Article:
He’s not too bad, I thought to myself when I spotted Jake, 21, on Facebook.
He was tall with blue eyes and, when I messaged him and we began chatting, I soon realised he had a cracking personality.
Jake worked up the courage to ask me out on a coffee date at a cafe in Grand Central, Toowoomba, Qld, and it was love at first sight.
Sharing a passion for outdoor adventures, we were soon camping and bushwalking together.
A year later, in 2018, Jake got down on one knee.
The obvious answer was ‘Yes!’
To celebrate, we went on a cruise roaming the South Pacific Islands – a romantic getaway, just the two of us.
Returning home, I fell ill.
‘I think I have a stomach bug,’ I said.
It turned out I wasn’t sick at all. I was pregnant.
I’d actually caught the baby bug!
Discovering our bub was a girl at our scan, we chose the name Ariah.
And picking out car seats and baby clothes, we were already so excited.
On a cloudy day in May 2019, when I was 27 weeks, Jake and I were driving down to Warwick to visit my aunt, Tracy, to give her our cat Bengi, who we’d adopted not long before.
He was quite the Houdini, always managing to escape, and sadly we knew he wouldn’t be safe around a newborn.
Driving home along the highway with our windows down, Jake and I sang along to the radio, joking around.
But suddenly, as we headed towards a wide intersection, we were horrified to see two cars crash right in front of us at the crossing.
Then, a truck hit one of the cars.
It all happened so fast!
'Before I knew it, the vehicle had crashed into me.'
Passing the accident, we doubled back to see if we could help, and parked with the passenger side of the car – my side – closest to the road.
Jake got out and told me to dial triple-0.
‘Stay here! Don’t get out of the car!’ he said, shakily.
I opened my door, sitting with my legs dangling outside while I was on the phone, ready to go over with our first-aid kit if needed.
Suddenly, one of the cars that had crashed lurched. It was as if the accelerator had been accidentally hit – and it was heading right for me.
What are they doing? What’s happening? I thought.
Before I knew it, the vehicle had crashed into me.
'I could see blood and a bone sticking out'
I don’t remember screaming, but I do remember Jake shouting ‘Mikaela! Mikaela!’
I was numb and in shock.
‘I can’t feel my legs. I can’t feel Ariah,’ I said over and over.
Looking down, I could see blood and a bone sticking out of my left leg, as I was pinned between the cars.
A truck driver and a woman rushed over, and the lady got in and sat in the driver’s seat next to me.
‘People are coming,’ she reassured me, while Jake was making calls, traumatised.
All I could think about was precious Ariah.
After 30 minutes, a LifeFlight helicopter arrived, and I was flown to Royal Brisbane and Women’s Hospital.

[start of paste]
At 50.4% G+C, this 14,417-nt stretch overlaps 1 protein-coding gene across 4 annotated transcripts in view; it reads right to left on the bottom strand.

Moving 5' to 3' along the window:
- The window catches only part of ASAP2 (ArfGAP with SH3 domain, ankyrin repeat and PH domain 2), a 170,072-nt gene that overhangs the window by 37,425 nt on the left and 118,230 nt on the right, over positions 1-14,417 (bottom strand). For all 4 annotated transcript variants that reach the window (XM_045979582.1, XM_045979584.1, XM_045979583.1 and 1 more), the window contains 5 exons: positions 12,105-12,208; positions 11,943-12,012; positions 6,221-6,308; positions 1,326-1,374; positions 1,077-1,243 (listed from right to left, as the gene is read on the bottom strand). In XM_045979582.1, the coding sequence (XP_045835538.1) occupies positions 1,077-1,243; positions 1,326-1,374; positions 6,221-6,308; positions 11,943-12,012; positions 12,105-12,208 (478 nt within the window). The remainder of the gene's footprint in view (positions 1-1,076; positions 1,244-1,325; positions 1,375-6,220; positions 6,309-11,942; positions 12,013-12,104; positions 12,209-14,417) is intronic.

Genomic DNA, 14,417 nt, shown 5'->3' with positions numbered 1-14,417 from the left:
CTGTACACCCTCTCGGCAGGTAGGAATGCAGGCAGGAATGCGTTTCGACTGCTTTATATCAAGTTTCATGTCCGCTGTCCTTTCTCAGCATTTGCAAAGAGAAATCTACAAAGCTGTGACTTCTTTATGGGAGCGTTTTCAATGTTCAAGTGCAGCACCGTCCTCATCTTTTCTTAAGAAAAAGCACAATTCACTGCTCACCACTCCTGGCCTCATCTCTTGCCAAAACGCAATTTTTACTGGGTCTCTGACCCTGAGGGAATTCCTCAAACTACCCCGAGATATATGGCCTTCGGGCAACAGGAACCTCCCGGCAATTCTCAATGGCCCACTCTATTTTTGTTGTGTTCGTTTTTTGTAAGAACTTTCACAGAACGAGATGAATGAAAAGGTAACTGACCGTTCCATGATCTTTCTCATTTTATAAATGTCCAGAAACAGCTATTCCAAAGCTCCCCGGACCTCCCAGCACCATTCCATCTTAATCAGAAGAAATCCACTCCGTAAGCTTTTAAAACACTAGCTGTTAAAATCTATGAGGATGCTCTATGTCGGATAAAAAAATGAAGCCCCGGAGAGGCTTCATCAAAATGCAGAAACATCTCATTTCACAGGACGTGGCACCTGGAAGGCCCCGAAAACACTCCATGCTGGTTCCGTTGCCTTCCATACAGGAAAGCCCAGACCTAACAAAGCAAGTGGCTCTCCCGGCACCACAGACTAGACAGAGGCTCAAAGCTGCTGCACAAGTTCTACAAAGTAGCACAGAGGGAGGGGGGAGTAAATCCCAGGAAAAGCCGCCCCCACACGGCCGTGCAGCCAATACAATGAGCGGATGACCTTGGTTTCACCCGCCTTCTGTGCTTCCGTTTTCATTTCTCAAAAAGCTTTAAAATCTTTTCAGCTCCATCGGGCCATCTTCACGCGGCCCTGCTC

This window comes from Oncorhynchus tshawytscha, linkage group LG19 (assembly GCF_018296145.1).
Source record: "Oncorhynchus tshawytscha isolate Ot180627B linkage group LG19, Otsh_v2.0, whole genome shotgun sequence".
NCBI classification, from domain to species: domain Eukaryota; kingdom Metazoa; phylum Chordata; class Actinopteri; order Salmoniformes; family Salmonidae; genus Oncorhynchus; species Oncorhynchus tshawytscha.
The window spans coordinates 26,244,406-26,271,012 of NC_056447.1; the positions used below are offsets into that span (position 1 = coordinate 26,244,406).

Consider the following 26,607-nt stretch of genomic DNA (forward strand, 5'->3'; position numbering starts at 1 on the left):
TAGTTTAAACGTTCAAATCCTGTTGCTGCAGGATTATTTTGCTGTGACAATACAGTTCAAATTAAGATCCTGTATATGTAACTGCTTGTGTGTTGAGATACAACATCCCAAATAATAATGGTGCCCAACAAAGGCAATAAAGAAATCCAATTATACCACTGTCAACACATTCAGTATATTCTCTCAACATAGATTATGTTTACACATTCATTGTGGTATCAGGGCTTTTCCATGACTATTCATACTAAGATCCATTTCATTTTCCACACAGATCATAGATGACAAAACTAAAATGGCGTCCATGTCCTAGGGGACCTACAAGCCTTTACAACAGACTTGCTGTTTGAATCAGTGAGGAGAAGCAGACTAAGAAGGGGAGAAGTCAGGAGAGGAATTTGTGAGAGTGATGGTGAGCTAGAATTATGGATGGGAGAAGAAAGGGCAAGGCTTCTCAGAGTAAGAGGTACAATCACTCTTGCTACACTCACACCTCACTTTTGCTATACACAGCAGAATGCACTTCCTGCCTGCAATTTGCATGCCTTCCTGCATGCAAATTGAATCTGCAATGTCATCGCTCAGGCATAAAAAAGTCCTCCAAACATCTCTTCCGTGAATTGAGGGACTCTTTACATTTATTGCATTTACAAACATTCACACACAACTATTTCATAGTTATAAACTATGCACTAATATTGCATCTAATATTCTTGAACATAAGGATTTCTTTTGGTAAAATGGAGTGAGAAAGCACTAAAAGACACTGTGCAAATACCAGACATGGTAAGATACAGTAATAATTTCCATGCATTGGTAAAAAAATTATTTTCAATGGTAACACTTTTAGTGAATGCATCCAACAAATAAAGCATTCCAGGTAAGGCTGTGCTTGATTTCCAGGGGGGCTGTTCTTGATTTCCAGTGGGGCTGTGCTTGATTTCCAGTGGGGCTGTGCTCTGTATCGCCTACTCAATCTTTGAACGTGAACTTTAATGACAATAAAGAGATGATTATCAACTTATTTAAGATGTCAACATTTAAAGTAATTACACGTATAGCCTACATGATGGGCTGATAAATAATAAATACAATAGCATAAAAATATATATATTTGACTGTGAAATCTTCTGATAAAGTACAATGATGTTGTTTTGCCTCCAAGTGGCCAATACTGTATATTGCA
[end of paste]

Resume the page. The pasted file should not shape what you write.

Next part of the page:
‘Right now we can’t find a heartbeat. You may not have a baby,’ said a crew member before we took off.
He then explained I was also likely to lose my left leg.
I couldn’t believe what was happening.
My mum, Amanda, came to pick up Jake and then drove to the hospital to join me.
After I arrived, the last thing I remembered was white theatre lights glaring into my eyes before they put me into an induced coma so they could operate to try save my legs.
' I felt so grateful'
Waking the next day, I was so relieved to find out I was still pregnant.
But I had compound fractures in my left leg, severed arteries and nerve ligament damage.
My right ankle had suffered two deep nerve and tendon lacerations.
For five weeks, I stayed in hospital while they performed more vital surgeries, each one risking Ariah’s early arrival.
It was long, horrible and stressful, but I was so thankful Jake was by my side every day.
In late June, I was discharged after the fourth surgery, a skin graft, was a success.
‘You’re lucky,’ said a surgeon. ‘If you came by road, you would’ve most likely lost your legs and your baby.’
As Jake wheeled me out of hospital, I felt so grateful for my family, LifeFlight and the medical team.
They saved us, I thought.
Two weeks later, at 36 weeks, my water broke and Ariah was born at Toowoomba Hospital, happy and healthy.
‘You’re an angel,’ I said to my beautiful girl.
After all we’d been through, she was perfect.
Now I just had to get back on my feet.
By the time Ariah was six months old, I was walking again, and Jake and I got married at a country retreat in Forest Hill, Qld.
Then in June 2021, two years on from the accident, I was shocked to be diagnosed with stage 3 breast cancer.
Life threw us a grenade again, but now, as I undergo chemotherapy, all I see is light at the end of the tunnel.
I have my life, my legs, my daughter, and my amazing husband.
Ariah, now two, loves Teletubbies, arts and crafts, and baking.
I am so lucky for my angel – my little, cheeky Ariah – who always brings me hope.
This story appeared in that's life! magazine in February, 2022.